Then I read a really interesting article from The Washington Post. As a social experiment, writer T.M. Shine wanted to see what it would be like if he let complete strangers make all his decisions for him. First stop, Dunkin' Donuts:
"Excuse me," I said to the woman behind me one morning in the queue at Dunkin' Donuts. "I'm currently asking strangers to make all my decisions. Would you mind picking out a dozen doughnuts for me?"Anyway, the whole article is funny and really well-written, and culminates in a terrific last paragraph.
"I'll order two, but then you're on your own," she said.
Everyone knows the first two doughnuts are the easy ones.
"I'll do it, but you'll have to tell me what you like," a gangly woman who had overheard the previous exchange said.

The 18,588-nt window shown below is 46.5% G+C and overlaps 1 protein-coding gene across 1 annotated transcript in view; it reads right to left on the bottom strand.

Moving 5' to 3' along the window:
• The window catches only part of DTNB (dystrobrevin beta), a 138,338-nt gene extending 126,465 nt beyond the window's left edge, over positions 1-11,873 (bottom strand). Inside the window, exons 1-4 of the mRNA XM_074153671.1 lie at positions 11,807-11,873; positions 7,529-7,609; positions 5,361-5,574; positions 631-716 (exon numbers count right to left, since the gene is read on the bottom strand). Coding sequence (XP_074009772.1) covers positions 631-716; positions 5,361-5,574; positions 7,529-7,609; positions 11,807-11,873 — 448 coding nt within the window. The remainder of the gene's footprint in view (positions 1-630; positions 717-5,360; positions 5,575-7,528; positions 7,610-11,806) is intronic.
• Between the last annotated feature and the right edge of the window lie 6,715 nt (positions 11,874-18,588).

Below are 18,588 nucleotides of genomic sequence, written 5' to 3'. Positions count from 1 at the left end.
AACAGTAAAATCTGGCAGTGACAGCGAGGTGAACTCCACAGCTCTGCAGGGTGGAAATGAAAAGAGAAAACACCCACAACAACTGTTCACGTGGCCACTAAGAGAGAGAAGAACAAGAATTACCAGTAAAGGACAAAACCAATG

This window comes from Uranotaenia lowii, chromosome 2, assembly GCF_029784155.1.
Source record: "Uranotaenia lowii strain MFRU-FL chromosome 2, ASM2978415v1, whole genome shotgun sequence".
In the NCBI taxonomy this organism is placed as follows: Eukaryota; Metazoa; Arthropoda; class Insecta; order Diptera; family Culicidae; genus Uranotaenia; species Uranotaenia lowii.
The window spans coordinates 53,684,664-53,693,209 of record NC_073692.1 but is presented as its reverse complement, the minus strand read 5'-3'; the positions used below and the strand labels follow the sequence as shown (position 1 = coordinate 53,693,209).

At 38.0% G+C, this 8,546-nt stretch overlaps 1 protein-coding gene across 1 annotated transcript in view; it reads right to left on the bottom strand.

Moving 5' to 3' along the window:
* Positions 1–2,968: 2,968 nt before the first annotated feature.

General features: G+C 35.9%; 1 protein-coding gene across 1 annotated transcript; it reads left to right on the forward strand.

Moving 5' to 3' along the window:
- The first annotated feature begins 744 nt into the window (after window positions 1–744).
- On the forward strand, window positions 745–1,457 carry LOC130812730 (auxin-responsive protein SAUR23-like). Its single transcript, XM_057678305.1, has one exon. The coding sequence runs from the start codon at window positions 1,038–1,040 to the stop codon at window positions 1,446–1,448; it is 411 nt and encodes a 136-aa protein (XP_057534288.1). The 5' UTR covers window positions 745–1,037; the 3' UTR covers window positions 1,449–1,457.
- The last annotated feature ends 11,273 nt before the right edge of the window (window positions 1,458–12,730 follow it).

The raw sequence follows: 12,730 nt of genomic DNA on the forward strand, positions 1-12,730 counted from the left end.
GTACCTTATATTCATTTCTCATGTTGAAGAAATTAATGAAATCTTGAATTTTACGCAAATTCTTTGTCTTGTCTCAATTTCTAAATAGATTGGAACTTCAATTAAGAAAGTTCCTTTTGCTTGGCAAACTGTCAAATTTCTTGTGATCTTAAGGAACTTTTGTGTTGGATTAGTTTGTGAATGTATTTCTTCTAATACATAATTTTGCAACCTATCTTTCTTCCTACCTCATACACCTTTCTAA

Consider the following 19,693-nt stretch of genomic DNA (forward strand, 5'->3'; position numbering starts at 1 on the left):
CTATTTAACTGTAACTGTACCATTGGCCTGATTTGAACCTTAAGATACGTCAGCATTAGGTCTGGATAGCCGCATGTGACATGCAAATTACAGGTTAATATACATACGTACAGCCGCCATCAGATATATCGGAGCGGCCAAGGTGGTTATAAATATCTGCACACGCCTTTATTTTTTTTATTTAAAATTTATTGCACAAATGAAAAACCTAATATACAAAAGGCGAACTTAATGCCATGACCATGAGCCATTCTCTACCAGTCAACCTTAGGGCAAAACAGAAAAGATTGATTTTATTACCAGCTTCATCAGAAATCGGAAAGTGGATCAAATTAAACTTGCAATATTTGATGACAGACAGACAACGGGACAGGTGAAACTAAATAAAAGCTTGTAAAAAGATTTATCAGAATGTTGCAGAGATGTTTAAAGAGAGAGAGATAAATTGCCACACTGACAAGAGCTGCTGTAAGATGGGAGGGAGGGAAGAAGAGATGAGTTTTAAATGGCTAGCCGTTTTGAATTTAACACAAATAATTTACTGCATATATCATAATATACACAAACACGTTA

"Thanks, but that kind of defeats my purpose," I responded.
"As long as you're paying," a thick-armed guy shrugged at me just as it was his turn to order.
He attacked the chore with glee. His choices were a blur of glaze and frosting. He stopped only once, looked back at me and said, "Sprinkles, two sprinkles," and they fell into the box with the majesty of a fireworks grand finale.
It was a win-win, a successful random act of indecision (RAI). And I was striking a blow for science. "Your experiment will reveal how much pleasure in a dessert comes from it simply being a dessert, rather than a dessert that you would have chosen," Plous had observed. "In many cases, the difference in benefit between two choices is smaller than we'd guess."
And that's not even counting the pleasure of not having to be the one to make the tough decisions. I couldn't wait to get home and have someone in my family make a face about the two apple crumbs -- Why'd you pick the-e-e-se? -- so I could reply quite proudly, "I didn't."
Read the entire article here.
Also, I just found out that T.M. Shine has a blog too.